Lord of Temptation(Lost Lords of Pembrook,Book 2)(3) by Lorraine Heath
She opened her eyes to the expressionless man sitting across from her. If he thought anything at all about her outburst, he didn’t show it.
“You don’t need me to get you to Scutari. You can purchase passage—”
“I wish to journey on my schedule. I want to get there quickly. I don’t intend to stay long, but it’s imperative that I—” Damn the tears that once again threatened. She was stronger than this. She would be stronger than this. She swallowed. “—visit with my fiancé and return home before the Season begins.”
A handkerchief, surprisingly white and pressed, appeared before her, held in a large roughened hand. She took the offering and dabbed gently at her eyes. “Thank you.” She looked down at the scarred table, then lifted her gaze. “I didn’t expect this part to be so incredibly difficult.”
“How long has it been since you saw him?”
“Four years, almost to the day. I saw him off at the railway station on the morning that he and so many others in service of the Queen began the journey to the Crimea. He looked so incredibly dashing, so confident. Promised to be home in time to go pheasant hunting . . .” She cleared her throat. “I’m frightfully sorry. I’m not sure why I’m telling you all this.”
Especially when his eyes held no compassion, no warmth. She didn’t know why he’d bothered to offer her the handkerchief unless it was simply that he couldn’t abide tears.
“Have you ever been separated from anything, anyone you held dear?” she asked.
He clenched his jaw, and she quickly shook her head. “I’m sorry. That was a silly question. You’re a seaman. I’m certain your life is filled with separations.”
“Where I’m concerned, don’t be certain of anything, Princess.”
“I told you that I’m not—”
She saw triumph light his eyes. He’d baited her, and her anger had shoved her sorrow aside. What sort of man was he? Compassionate one moment, distant the next?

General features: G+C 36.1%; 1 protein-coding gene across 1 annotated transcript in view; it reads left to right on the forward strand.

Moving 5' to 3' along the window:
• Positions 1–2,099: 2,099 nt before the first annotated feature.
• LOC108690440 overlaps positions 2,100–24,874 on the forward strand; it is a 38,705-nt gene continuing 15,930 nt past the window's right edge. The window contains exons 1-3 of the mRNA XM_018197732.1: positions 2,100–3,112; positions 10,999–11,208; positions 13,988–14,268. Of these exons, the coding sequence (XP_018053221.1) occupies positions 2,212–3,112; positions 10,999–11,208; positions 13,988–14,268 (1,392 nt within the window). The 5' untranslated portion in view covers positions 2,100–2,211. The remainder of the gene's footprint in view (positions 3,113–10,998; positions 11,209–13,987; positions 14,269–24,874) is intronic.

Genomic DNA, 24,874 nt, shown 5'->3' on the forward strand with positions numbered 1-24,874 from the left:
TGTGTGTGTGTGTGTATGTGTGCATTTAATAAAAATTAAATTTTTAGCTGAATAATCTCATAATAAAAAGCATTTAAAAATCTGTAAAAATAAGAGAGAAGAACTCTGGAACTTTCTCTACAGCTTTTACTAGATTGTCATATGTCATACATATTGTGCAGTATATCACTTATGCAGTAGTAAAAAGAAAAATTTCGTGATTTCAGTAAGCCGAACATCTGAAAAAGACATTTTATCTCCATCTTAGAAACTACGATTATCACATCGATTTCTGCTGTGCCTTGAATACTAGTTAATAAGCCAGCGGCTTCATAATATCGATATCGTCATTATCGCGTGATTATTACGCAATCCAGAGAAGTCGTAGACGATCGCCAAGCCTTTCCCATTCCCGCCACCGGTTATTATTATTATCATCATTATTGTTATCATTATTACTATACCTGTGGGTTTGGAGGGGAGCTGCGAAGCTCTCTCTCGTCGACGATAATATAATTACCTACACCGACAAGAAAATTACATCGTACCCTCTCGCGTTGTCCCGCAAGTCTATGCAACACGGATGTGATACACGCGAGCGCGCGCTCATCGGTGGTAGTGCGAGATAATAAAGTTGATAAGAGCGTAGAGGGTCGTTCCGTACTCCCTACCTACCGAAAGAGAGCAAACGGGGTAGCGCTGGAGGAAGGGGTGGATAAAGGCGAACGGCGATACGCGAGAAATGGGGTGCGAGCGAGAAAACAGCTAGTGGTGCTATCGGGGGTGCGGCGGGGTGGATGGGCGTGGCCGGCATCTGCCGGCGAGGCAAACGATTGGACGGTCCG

Very primly, she folded the handkerchief and extended it toward him.
She shook her head. “I’m sorry. I’ve not handled this encounter at all well. As I said earlier, I wish to hire you to take me to Scutari. I’ve heard you have a remarkably fast ship and you are an exceptional captain.”
“True on both counts. But I transport cargo, not people.”
“I’m willing to pay handsomely for your ship and services: two hundred pounds.”
She’d shocked him. She could tell by the way that he slowly trailed his gaze over her, without insolence, but with a new measure of respect, as though truly seeing her for the first time.
“That’s a good deal of money,” he finally said.
“Enough to make you go to Scutari, Captain—” She shook her head. “What is your last name, if not Crimson?”
“Jack will suffice.”
“I couldn’t be so informal.”
He plopped his arm down on the table, palm up. “Give me your hand,” he ordered.
His eyes held a challenge that she couldn’t mistake. She saw no harm in doing as he asked. She was wearing gloves after all. Taking a deep steadying breath she placed her hand in his.
Before she could blink he curled his long fingers around her wrist. Then slowly, ever so slowly, he began releasing the buttons on her glove with his other hand.
She watched in horrified fascination as he leisurely peeled off her glove and set it aside. With no request for permission, he lightly trailed his fingers over hers, then circled them around her palm, following the various lines as though he expected them to guide him somewhere. His fingers were callused, rough, scarred. She doubted he ever wore gloves.
“Your skin is like silk. Your fiancé is a very fortunate man,” he said, his voice scratchier, rougher than it had been moments earlier.
“Not as fortunate as you might think.”
He didn’t question her further, but rather he seemed enthralled by her hand, by the lines that traversed her palm. “There is very little room on my ship for formality,” he said, returning to her earlier comment regarding how she was to address him. “You would have to sleep in my cabin.”
“But surely you would not be there.”
With no rush, he lifted his hooded gaze to hers. Her heart was pounding so hard that she wondered if he could feel it in the throbbing of her pulse at her wrist. “Not always, no. But I would eat my meals there. Study my charts there.” A heartbeat of silence. “Bathe there.”
She swallowed hard. She could be on deck when he was bathing. Besides, how many baths would the man need in the week or so it would take to reach their destination? “I’m sure we could work out a suitable arrangement.”
A corner of his mouth lifted. “It’s bad luck to have a woman onboard. My men would not be particularly pleased by your presence. You would have to remain very close to me so that I could offer you protection.”
He was striving to manipulate her now, seeking to intimidate, to make her wary. She had four brothers. She knew how the game was played. “I sought you out because I’d heard that you were somewhat of a hero—”
He tightened his jaw, narrowed his eyes, and she realized he wasn’t at all pleased with that characterization.
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